Meditation is life: we can bring a mindful attitude to all that we do – this is ‘informal’ meditation.
Formal meditation is what we practise at the Heart of Lytham Sangha meetings: sitting meditation (guided and unguided) and slow, formal walking meditation (Kinh Hanh in Vietnamese) in a circle.
“Sitting meditation is like returning home to give full attention to and care for our self. Like the peaceful image of the Buddha on the altar, we too can radiate peace and stability. We sit upright with dignity, and return to our breathing. We bring our full attention to what is within and around us. We let our mind become spacious and our heart soft and kind.
Sitting meditation is very healing. We realize we can just be with whatever is within us- our pain, anger, and irritation, or our joy, love, and peace. We are with whatever is there without being carried away by it. Let it come, let it stay, then let it go. No need to push, to oppress, or to pretend our thoughts are not there. Observe the thoughts and images of our mind with an accepting and loving eye. We are free to be still and calm despite the storms that might arise in us.
If our legs or feet fall asleep or begin to hurt during the sitting, we are free to adjust our position quietly. We can maintain our concentration by following our breathing and slowly, and attentively change our posture.”
(Thich Nhat Hanh, Plum Village)
Kinh Hanh – Indoor Walking Meditation:
“Kinh Hanh literally means slow walking in Vietnamese. It is the form of walking meditation conducted in the meditation room.
When we practise Kinh Hanh our breath is coordinated with our steps. When we hear the bell to start we take an in-breath and make one step with the left foot. On the out-breath we take another step with the right foot. Then we begin the cycle again, the left leg always coordinated with our in-breath and the right leg always coordinated with our out-breath.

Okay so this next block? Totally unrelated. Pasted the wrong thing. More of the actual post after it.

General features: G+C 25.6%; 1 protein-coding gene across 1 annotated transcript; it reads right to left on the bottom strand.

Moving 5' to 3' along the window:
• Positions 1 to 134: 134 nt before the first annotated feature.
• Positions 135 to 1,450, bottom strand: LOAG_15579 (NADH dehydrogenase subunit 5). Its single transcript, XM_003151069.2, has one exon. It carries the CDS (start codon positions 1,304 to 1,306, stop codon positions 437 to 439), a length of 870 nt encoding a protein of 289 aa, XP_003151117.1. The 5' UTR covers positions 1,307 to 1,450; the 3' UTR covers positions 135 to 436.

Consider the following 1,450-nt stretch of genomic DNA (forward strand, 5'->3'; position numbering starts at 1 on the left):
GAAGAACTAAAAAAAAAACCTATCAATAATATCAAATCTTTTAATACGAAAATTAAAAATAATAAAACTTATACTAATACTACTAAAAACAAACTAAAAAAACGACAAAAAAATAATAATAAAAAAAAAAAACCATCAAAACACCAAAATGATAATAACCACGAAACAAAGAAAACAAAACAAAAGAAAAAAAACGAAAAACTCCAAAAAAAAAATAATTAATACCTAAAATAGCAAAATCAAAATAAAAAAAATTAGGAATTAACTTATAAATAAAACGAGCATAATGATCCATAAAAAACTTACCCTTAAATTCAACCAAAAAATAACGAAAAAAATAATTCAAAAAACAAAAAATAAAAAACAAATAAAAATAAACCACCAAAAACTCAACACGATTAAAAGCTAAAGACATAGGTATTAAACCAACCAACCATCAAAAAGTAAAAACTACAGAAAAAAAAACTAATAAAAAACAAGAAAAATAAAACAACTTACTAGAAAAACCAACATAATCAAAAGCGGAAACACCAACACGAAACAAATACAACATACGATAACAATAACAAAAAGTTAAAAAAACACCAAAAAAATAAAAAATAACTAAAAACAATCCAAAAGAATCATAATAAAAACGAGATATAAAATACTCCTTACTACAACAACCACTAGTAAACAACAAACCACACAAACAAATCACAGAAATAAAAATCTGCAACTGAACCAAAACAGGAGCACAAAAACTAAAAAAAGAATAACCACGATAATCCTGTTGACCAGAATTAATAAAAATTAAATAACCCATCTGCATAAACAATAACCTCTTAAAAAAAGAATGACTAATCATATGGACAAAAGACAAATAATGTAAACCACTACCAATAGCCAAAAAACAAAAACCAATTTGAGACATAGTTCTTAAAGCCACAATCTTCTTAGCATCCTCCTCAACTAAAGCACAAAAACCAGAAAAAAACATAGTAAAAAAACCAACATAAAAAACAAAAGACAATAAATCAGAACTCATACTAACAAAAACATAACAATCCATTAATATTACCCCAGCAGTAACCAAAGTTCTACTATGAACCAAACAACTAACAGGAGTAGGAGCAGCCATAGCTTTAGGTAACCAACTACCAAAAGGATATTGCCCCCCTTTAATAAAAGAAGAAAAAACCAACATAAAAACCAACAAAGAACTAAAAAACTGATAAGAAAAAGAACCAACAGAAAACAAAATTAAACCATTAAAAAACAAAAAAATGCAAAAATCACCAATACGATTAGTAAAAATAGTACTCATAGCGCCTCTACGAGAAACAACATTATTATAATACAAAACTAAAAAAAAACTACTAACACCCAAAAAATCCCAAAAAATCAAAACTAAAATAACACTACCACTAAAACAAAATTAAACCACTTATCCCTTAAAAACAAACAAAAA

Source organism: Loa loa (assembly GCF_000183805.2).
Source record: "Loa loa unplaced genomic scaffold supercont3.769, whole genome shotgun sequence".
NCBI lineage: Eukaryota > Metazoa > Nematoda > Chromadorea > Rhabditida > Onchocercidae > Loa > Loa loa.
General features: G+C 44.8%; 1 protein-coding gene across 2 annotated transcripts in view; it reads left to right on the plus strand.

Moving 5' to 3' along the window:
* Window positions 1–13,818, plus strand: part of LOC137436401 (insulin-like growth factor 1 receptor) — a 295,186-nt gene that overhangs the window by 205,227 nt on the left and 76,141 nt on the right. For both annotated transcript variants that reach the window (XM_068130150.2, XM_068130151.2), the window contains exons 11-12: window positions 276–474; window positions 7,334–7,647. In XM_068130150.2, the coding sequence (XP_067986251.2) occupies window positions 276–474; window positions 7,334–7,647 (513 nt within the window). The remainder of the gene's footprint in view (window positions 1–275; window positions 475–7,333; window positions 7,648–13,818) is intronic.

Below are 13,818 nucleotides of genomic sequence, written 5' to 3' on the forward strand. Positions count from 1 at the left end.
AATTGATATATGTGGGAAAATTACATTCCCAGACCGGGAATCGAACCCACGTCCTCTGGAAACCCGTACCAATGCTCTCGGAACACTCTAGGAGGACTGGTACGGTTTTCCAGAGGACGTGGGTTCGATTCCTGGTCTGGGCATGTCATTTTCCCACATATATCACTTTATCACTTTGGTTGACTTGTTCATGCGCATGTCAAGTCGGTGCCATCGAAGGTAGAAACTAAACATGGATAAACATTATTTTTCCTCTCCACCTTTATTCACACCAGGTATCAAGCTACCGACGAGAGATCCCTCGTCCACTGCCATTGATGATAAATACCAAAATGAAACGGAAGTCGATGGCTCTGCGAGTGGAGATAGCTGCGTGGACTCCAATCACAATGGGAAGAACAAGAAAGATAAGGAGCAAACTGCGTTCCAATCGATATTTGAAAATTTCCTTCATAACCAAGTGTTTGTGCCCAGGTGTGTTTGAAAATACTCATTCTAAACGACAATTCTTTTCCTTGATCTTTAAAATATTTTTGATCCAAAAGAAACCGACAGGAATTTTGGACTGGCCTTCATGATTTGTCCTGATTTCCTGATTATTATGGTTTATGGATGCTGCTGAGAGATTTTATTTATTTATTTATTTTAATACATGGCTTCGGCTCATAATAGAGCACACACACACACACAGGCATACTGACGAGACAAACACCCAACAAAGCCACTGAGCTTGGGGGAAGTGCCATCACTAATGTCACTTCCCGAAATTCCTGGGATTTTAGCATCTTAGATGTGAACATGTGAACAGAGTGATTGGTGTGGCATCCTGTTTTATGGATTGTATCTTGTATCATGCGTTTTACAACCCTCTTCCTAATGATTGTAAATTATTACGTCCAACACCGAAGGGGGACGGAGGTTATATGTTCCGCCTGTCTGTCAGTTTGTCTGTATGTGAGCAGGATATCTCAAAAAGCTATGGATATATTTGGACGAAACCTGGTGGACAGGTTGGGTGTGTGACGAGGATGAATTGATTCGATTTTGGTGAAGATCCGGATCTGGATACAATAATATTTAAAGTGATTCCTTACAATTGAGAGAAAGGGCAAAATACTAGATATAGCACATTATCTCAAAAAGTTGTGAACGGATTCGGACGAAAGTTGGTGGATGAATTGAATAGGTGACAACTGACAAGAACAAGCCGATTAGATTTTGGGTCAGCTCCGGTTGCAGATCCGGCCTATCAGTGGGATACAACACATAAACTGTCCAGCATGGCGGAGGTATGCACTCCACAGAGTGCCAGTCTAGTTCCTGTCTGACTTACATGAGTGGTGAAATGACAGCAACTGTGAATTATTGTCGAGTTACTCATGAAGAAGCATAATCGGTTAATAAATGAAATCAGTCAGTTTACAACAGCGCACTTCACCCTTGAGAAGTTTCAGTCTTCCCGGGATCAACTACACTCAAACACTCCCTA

Throughout we are continually aware of the body, holding our palms in front of us as a lotus and relaxing the muscles of the mouth in a gentle smile: “Breathing in, I am aware that I am breathing in; breathing out, I smile.”
Our body flows in a continuous harmony with our breathing. We are aware especially of the contact of our feet on the ground, and the wondrous nature of the present moment: “Breathing in, I dwell in the present moment; breathing out, I know it is a wonderful moment.”
We hold our head still, focusing our attention about five feet ahead of us, but we are very aware of the Sangha. If we find that we need to slow down or speed up we alter the length of our steps; we do not aim to change our breathing which stays relaxed and light.
As always the key ingredient to this practice is awareness.
Kinh Hanh is best practised in a spirit of celebration and joy. It helps the whole Sangha if we remember to smile.”
(Excerpt from Interbeing Handout)
Outdoor Walking Meditation:
“Wherever we walk, we can practice meditation. This means that we know that we are walking. We walk just for walking. We walk with freedom and solidity, no longer in a hurry. We are present with each step. And when we wish to talk we stop our movement and give our full attention to the other person, to our words and to listening.
Walking in this way should not be a privilege. We should be able to do it in every moment. Look around and see how vast life is, the trees, the white clouds, the limitless sky. Listen to the birds. Feel the fresh breeze. Life is all around and we are alive and healthy and capable of walking in peace.
Let us walk as a free person and feel our steps get lighter. Let us enjoy every step we make. Each step is nourishing and healing. As we walk, imprint our gratitude and our love on the earth.
We may like to use a gatha as we walk. Taking two or three steps for each in-breath and each out-breath,
Breathing in “I have arrived”; Breathing out “I am home”
Breathing in “In the here”; Breathing out “In the now”
Breathing in “I am solid”; Breathing out “I am free”
Breathing in “In the ultimate”; Breathing out “I dwell” ”
(Thich Nhat Hanh, Plum Village)